EOGENETIC KARST: A DECADE LATER
The top of the fresh-water lens was originally presented as an speleogenetic environment as a result of vadose/phreatic fresh-water mixing, primarily based on banana hole development in the Bahamas. The geochemical evidence for dissolutional aggressivity at the top of the lens was equivocal, and banana holes have been reinterpreted as flank margin caves sequentially developing in a migrating lens margin hosted by a prograding strand plain. Despite both field and model evidence of large permeability increases in carbonate rocks throughout the fresh-water lens as touching-vug porosity, mega porosity is restricted to the lens margin in islands too small to develop conduit flow. In larger islands (and continental carbonate coasts such as the Yucatan), conduit cave and flank margin cave mega porosity co-exist as independent flow systems. Conduit flow systems are a major contributor to progradational collapse systems, which produce most subaerial caves on Bermuda and most blue holes in the Bahamas. Conduit/lens interactions remain a research frontier, especially where the conduit is perched on non-carbonates before reaching the lens.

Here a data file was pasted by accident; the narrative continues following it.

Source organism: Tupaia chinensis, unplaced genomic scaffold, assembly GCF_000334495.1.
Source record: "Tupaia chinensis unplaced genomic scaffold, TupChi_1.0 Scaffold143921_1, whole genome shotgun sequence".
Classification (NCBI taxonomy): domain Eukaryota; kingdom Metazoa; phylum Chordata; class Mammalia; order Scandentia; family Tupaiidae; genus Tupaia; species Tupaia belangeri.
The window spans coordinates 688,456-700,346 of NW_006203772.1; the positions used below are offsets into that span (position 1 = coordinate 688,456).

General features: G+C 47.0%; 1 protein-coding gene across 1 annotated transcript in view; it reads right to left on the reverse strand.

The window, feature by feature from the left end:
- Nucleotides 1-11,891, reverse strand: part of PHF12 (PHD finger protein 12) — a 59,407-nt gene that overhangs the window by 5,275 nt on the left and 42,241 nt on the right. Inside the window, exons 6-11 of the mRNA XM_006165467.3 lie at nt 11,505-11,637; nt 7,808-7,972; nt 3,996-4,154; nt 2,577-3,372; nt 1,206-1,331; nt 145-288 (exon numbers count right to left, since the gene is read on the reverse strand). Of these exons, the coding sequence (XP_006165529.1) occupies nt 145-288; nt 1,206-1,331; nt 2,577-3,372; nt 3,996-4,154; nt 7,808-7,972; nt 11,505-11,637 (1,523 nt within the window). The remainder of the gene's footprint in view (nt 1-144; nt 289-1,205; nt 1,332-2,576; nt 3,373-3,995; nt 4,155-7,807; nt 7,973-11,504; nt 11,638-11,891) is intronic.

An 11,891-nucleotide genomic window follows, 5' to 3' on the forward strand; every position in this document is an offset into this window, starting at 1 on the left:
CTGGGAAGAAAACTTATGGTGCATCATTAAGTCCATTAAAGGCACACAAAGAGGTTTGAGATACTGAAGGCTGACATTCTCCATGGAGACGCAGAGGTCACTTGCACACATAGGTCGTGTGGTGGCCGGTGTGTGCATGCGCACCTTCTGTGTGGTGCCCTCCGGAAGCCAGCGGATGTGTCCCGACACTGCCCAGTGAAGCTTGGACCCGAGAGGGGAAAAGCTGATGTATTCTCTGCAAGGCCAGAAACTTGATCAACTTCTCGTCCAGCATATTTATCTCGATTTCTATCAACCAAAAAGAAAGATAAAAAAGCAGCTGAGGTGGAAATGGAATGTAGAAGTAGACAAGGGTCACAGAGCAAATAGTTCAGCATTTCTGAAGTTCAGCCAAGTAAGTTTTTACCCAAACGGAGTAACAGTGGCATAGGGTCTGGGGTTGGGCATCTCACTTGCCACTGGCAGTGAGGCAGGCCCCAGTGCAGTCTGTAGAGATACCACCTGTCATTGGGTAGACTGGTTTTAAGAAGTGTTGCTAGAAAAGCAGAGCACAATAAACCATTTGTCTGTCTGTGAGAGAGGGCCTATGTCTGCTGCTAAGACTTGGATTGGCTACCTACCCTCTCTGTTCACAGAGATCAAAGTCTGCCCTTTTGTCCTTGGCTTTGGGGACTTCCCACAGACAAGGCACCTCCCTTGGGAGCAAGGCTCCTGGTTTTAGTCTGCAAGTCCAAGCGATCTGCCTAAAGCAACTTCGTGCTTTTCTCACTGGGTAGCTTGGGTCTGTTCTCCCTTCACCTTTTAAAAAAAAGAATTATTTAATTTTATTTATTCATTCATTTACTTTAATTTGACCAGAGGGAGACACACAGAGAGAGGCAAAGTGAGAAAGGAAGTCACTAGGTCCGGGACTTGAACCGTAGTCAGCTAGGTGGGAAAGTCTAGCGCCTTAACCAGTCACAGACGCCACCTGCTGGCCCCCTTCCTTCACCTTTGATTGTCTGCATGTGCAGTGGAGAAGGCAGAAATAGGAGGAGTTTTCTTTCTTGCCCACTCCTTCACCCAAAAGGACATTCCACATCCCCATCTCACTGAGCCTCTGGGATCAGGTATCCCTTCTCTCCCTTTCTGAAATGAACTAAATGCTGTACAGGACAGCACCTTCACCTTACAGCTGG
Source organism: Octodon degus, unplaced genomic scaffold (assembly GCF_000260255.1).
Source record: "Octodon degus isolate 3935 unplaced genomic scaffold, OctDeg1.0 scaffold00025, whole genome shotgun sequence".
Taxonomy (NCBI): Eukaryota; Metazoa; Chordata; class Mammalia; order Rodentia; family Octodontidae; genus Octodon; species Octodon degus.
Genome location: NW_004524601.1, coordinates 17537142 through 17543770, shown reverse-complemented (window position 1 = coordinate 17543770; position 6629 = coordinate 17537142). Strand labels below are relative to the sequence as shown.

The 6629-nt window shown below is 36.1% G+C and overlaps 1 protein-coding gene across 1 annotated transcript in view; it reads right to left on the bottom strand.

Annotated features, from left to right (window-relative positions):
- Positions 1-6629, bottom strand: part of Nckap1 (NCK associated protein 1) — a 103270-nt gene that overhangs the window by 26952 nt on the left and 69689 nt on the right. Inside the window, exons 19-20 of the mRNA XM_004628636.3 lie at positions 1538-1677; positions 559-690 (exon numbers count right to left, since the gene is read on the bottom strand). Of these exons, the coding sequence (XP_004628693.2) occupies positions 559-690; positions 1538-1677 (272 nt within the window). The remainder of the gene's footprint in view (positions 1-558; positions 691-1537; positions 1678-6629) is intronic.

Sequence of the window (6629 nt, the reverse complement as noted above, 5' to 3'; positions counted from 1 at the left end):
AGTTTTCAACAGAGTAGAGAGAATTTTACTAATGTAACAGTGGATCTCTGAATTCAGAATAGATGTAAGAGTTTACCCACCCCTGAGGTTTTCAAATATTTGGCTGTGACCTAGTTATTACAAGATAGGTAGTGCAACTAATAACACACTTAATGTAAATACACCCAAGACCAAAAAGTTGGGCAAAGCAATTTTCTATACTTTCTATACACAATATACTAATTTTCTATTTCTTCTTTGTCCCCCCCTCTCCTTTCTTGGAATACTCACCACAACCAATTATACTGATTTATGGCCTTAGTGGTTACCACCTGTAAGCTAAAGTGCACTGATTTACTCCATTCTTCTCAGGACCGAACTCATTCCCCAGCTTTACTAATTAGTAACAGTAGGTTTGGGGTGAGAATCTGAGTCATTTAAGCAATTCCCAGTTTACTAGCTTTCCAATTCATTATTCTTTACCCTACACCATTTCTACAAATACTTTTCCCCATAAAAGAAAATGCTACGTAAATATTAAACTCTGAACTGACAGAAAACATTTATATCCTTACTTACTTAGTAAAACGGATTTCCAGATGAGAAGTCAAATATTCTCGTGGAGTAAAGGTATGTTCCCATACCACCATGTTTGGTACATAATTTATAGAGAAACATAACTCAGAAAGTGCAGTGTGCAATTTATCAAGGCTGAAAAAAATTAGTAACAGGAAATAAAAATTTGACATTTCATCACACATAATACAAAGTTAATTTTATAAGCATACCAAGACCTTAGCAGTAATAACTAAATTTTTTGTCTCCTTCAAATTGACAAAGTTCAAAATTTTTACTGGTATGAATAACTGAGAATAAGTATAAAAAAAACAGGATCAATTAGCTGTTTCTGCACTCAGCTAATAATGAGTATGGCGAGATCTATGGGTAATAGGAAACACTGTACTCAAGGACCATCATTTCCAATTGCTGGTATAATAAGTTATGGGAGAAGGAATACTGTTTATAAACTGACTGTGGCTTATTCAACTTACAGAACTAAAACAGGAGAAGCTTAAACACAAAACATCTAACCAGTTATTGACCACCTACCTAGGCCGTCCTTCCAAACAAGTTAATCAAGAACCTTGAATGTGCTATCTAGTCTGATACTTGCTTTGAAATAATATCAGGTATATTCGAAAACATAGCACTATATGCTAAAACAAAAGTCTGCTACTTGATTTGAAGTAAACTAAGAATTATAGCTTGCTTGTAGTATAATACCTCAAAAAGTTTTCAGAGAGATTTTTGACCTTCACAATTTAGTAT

The flank margin cave morphological pattern is the result of volumetric dissolution, hosted in eogenetic rocks by the high value (~30%) of primary porosity. In telogenetic rocks, where such 3-D dissolution occurs it is the result of the carbonate rock having conditions that mimic eogenetic rocks. In Croatia this mimicry is achieved by a paleotalus facies, in New Zealand by a high density fracture system produced by tectonics. The New Zealand example is instructive, as the telogenetic rocks involved there are Oligocene, in tectonically quiescent Florida the same age rocks are eogenetic.